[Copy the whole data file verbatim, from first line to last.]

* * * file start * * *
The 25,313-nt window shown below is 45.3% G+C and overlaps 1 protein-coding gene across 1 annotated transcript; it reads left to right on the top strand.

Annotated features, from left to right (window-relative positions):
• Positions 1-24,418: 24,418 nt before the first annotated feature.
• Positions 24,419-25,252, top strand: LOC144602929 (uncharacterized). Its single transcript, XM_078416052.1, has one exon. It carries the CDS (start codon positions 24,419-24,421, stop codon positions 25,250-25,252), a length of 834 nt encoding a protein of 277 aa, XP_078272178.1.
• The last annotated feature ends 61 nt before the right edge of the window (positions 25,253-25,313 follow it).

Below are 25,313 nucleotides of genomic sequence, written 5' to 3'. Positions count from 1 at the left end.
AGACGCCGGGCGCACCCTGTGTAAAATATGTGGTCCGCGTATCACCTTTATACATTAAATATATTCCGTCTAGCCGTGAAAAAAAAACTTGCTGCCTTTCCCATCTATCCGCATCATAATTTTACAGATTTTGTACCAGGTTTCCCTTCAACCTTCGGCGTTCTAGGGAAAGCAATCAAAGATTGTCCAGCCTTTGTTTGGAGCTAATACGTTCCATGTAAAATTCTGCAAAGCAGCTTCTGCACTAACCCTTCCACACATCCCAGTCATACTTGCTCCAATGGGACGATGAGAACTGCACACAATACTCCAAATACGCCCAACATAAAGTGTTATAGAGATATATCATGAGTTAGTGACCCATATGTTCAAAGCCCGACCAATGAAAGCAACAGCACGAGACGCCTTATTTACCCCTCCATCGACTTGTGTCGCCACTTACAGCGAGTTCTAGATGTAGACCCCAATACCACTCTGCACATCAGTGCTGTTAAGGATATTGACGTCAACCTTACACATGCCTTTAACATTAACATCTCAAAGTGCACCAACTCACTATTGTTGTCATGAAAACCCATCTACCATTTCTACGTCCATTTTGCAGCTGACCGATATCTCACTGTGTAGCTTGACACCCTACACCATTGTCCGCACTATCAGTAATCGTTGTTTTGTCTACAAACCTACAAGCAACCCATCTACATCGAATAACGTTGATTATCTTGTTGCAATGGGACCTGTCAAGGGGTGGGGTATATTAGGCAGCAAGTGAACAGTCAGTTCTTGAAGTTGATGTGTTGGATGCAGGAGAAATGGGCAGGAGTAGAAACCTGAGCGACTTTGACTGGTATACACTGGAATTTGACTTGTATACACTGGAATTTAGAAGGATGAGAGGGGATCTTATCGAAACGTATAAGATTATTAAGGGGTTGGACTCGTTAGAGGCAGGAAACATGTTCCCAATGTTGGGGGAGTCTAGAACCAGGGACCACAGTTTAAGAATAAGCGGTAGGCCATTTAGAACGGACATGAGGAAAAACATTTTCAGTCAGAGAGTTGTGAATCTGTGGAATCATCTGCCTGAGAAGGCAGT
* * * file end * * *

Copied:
The 25,313-nt window shown below is 45.3% G+C and overlaps 1 protein-coding gene across 1 annotated transcript; it reads left to right on the top strand.

Annotated features, from left to right (window-relative positions):
• Positions 1-24,418: 24,418 nt before the first annotated feature.
• Positions 24,419-25,252, top strand: LOC144602929 (uncharacterized). Its single transcript, XM_078416052.1, has one exon. It carries the CDS (start codon positions 24,419-24,421, stop codon positions 25,250-25,252), a length of 834 nt encoding a protein of 277 aa, XP_078272178.1.
• The last annotated feature ends 61 nt before the right edge of the window (positions 25,253-25,313 follow it).

Below are 25,313 nucleotides of genomic sequence, written 5' to 3'. Positions count from 1 at the left end.
AGACGCCGGGCGCACCCTGTGTAAAATATGTGGTCCGCGTATCACCTTTATACATTAAATATATTCCGTCTAGCCGTGAAAAAAAAACTTGCTGCCTTTCCCATCTATCCGCATCATAATTTTACAGATTTTGTACCAGGTTTCCCTTCAACCTTCGGCGTTCTAGGGAAAGCAATCAAAGATTGTCCAGCCTTTGTTTGGAGCTAATACGTTCCATGTAAAATTCTGCAAAGCAGCTTCTGCACTAACCCTTCCACACATCCCAGTCATACTTGCTCCAATGGGACGATGAGAACTGCACACAATACTCCAAATACGCCCAACATAAAGTGTTATAGAGATATATCATGAGTTAGTGACCCATATGTTCAAAGCCCGACCAATGAAAGCAACAGCACGAGACGCCTTATTTACCCCTCCATCGACTTGTGTCGCCACTTACAGCGAGTTCTAGATGTAGACCCCAATACCACTCTGCACATCAGTGCTGTTAAGGATATTGACGTCAACCTTACACATGCCTTTAACATTAACATCTCAAAGTGCACCAACTCACTATTGTTGTCATGAAAACCCATCTACCATTTCTACGTCCATTTTGCAGCTGACCGATATCTCACTGTGTAGCTTGACACCCTACACCATTGTCCGCACTATCAGTAATCGTTGTTTTGTCTACAAACCTACAAGCAACCCATCTACATCGAATAACGTTGATTATCTTGTTGCAATGGGACCTGTCAAGGGGTGGGGTATATTAGGCAGCAAGTGAACAGTCAGTTCTTGAAGTTGATGTGTTGGATGCAGGAGAAATGGGCAGGAGTAGAAACCTGAGCGACTTTGACTGGTATACACTGGAATTTGACTTGTATACACTGGAATTTAGAAGGATGAGAGGGGATCTTATCGAAACGTATAAGATTATTAAGGGGTTGGACTCGTTAGAGGCAGGAAACATGTTCCCAATGTTGGGGGAGTCTAGAACCAGGGACCACAGTTTAAGAATAAGCGGTAGGCCATTTAGAACGGACATGAGGAAAAACATTTTCAGTCAGAGAGTTGTGAATCTGTGGAATCATCTGCCTGAGAAGGCAGT